A medical school put a scientist found guilty of misconduct in charge of an NIH grant

Santosh Katiyar

After a scientist was found guilty of misconduct at one university, a new institution asked to take over his grant and put him in charge of it.

But the new institution — the Morehouse School of Medicine, in Atlanta, Georgia — denies they ever employed him.

As we reported in May for The Scientist, Santosh Katiyar left his positions at the University of Alabama, Birmingham (UAB), and Birmingham VA Medical Center last year after a four-year investigation concluded he had committed scientific misconduct. Over the course of his career, Katiyar had obtained millions in funding from the U.S. National Institutes of Health — and according to an official NIH record, he continued his research at another institution.

As one of our eagle-eyed commenters noticed, according to NIH’s Research Portfolio Online Reporting Tools (REPORTer) database, Katiyar was — for several months — the Project Leader of a nearly $300,000 grant from the National Cancer Institute, affiliated with Morehouse School of Medicine. The NIH says Morehouse asked to transfer the grant from UAB in December 2017, and listed Katiyar as the principal investigator. Although Katiyar’s affiliation is listed as Morehouse School of Medicine on the grant, a spokesperson for Morehouse says he was never employed there.

The last we heard from a spokesperson for Morehouse, she told us:

[Katiyar] is not employed with Morehouse School of Medicine and has no affiliation.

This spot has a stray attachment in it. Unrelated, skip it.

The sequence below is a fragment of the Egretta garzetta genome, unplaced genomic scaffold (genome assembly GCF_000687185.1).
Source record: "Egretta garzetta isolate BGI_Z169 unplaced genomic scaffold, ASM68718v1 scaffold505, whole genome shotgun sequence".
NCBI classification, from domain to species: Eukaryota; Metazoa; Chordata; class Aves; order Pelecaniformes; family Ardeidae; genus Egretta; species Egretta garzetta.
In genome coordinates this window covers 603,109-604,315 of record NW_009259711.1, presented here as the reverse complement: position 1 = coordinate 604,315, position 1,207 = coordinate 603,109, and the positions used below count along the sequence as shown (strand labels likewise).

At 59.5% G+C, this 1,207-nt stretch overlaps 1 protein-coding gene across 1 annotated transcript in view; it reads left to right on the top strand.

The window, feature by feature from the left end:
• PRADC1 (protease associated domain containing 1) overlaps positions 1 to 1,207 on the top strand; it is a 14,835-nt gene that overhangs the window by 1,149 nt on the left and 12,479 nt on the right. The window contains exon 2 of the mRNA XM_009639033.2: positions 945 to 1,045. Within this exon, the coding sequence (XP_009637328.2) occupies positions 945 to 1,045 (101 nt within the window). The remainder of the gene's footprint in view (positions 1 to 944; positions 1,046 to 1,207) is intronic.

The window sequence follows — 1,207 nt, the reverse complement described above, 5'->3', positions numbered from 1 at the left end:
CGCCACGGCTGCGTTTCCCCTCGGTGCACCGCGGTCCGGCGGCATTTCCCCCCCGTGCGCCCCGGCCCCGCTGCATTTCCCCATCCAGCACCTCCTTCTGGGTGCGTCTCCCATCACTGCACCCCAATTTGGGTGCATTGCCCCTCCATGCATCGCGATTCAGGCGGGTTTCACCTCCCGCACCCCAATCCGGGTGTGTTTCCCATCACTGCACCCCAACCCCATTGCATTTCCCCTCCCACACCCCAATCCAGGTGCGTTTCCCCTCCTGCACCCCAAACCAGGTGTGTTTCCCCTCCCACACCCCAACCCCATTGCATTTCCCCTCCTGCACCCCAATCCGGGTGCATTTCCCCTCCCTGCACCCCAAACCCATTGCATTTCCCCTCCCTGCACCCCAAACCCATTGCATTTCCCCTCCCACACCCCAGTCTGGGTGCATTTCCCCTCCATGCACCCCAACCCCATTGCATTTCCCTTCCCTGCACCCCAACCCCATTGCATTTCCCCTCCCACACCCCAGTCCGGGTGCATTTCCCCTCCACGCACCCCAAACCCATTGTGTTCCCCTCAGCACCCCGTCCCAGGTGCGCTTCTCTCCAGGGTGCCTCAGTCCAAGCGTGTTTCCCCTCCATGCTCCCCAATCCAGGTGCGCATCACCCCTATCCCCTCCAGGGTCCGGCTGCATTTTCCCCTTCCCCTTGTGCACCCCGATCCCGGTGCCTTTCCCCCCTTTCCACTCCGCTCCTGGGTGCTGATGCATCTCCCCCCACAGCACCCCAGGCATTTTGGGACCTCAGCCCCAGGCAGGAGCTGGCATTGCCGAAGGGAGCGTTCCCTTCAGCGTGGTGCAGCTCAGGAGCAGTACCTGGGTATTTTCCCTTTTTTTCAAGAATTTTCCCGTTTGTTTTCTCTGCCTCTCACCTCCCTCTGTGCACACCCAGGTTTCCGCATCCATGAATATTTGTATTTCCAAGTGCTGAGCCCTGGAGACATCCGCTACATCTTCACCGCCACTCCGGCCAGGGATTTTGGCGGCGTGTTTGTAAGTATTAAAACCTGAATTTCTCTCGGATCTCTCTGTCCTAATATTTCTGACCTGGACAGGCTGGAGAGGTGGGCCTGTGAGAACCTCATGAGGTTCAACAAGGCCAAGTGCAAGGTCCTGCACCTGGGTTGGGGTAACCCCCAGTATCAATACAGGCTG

When we followed up, she confirmed Katiyar had never been employed by the Morehouse School of Medicine.

But then we obtained some more details from the NIH:

The grant in question had been transferred from Alabama at Birmingham to Morehouse School of Medicine. NIH received a Type 7 Change of Institution application from Morehouse School of Medicine in December, 2017 listing Dr. Santosh Katiyar as the principal investigator, with his affiliation listed as Morehouse. NIH issued a notice of award in December 2017 documenting Dr. Katiyar from Morehouse School of Medicine as the principal investigator. Subsequently, NIH became aware of concerns about the integrity of Dr. Katiyar’s data. NIH contacted Morehouse and Morehouse requested early termination of the grant on March 19, 2018.  So, the information in RePORTER reflects the information we had at the time of award. The Notice of Award was revised on 6/19/2018 to reflect a revised budget/project end date of March 19, 2018.

Indeed, REPORTer shows the grant was terminated at Morehouse’s request.

We’ve emailed and called the Morehouse spokesperson for a response to NIH’s statement, but haven’t heard back.

The research community has long struggled with the question of how to handle scientists who commit misconduct then apply for new positions (you can read more in our article at Undark).  

The Alabama investigation into Katiyar’s work recommended that 20 papers be retracted. He has lost six papers so far.

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6 thoughts on “A medical school put a scientist found guilty of misconduct in charge of an NIH grant”

  1. The question is: how much money did Morehouse School of Medicine take from the grant? If it did take any surely it should pay it all back?

  2. When will we have people who report false information in support of (or resulting from) federal grant applications face some ACTUAL jeopardy instead of some ridiculous 3-10 year ban? Many of those who are guilty of research misconduct have already earned a lifetime’s income, had grant-paid international travel (vacations?) and many other perks. In the current system, at worst, they just go into retirement. But some poor single mother who gets caught lying about her child(ren)’s father to obtain $55 extra support can go to prison. Where’s the justice?!?

    1. Extremely well-put. Unequal justice. People are defrauding tax payers by the tens of millions with impunity.

  3. These people need to be jailed. The universities they are affiliated with need to pay back all money with interest, and the universities involved need to have automatic global reduction in taxpayers funding, say 5% per offense.

    Sick and tired of throwing money at this crap, more than half of which ends up being false

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